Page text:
Nanopores are nanometer-sized holes in membranes that show promise as DNA sequencers: researchers can monitor the opening and closing of a pore as chains of nucleic acids pass through, as if they were tugging on a strand of pearls. Although typically done with single unfolded biomolecules, larger nanopores can also pull in more than one strand, as might occur with a folded molecule. In Physical Review Letters, Mirna Mihovilovic and colleagues at Brown University, Rhode Island, report experiments that should help clarify how different molecular configurations are captured and move through a nanopore. In particular, they observe that DNA has a favorable tendency to enter the pore end-first.
The authors fabricated a pore nm in diameter through a sheet of silicon nitride separating two conducting aqueous solutions. An applied voltage generates a current that varies according to how much the pore is blocked. The time course of the ionic current indicated whether single strands, multiple strands, or multiple folds of the same strand were passing through, or whether the molecule was a fragment or a damaged strand. From this, Mihovilovic et al. could amass data on capture as a function of the location at which the strand is trapped.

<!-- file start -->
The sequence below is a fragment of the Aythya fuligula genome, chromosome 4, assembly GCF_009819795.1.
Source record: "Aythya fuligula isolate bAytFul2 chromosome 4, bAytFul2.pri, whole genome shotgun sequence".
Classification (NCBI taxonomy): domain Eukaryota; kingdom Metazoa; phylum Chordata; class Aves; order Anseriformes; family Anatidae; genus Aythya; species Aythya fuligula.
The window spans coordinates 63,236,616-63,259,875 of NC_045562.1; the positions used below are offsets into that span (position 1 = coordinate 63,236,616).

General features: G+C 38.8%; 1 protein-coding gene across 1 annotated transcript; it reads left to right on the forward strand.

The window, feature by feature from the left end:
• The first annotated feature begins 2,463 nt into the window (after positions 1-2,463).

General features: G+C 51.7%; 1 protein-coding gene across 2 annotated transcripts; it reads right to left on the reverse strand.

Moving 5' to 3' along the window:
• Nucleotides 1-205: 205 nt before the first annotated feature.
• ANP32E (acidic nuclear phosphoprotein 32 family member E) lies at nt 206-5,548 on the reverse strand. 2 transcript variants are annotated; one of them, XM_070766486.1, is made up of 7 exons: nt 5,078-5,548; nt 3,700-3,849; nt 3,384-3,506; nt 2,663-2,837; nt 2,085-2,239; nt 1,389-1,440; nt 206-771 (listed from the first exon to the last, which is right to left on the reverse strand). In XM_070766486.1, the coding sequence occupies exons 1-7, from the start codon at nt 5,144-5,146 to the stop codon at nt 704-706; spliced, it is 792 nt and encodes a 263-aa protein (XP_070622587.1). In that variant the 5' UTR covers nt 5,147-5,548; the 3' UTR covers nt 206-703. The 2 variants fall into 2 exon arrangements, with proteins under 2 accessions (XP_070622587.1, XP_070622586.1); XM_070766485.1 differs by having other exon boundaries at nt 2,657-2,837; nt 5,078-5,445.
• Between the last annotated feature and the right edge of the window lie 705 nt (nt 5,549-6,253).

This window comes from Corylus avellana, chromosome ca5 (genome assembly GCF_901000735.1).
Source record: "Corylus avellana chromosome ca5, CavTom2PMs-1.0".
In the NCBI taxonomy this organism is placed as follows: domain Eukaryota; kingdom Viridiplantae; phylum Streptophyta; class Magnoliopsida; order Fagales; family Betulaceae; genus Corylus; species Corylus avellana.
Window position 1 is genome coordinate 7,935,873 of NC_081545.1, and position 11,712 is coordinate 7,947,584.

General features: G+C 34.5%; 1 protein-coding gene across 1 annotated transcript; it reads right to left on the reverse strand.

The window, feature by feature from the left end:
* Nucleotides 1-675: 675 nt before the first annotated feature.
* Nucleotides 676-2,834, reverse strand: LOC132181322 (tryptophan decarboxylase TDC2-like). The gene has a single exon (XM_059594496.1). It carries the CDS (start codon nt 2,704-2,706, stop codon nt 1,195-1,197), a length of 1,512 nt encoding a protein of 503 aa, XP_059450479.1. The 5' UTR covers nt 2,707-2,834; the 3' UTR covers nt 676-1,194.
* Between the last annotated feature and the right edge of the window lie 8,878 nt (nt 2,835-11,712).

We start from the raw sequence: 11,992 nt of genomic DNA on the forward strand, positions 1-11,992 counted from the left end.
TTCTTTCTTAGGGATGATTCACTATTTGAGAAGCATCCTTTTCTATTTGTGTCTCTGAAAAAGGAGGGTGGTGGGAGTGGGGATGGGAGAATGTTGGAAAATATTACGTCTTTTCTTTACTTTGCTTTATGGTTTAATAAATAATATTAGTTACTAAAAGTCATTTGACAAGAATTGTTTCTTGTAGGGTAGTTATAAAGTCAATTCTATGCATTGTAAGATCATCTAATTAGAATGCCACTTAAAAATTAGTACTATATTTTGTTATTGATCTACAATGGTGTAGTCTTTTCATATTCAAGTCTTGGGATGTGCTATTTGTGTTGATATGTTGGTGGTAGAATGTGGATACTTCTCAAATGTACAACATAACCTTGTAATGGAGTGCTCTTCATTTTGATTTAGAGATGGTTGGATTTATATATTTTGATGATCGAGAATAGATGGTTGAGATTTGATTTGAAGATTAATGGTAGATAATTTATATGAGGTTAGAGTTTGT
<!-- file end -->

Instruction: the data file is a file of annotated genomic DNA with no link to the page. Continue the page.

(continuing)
The Brown team found that the probability for a strand to be pulled into the pore at a particular location increased rapidly close to the ends of the polymer. Previously, researchers had assumed that the likelihood of capture was constant along the chain. Their modeling shows that this is due to maximization of configurational entropy: there are many more ways for a polymer to approach the pore end-first than leading with a segment near the middle. – David Voss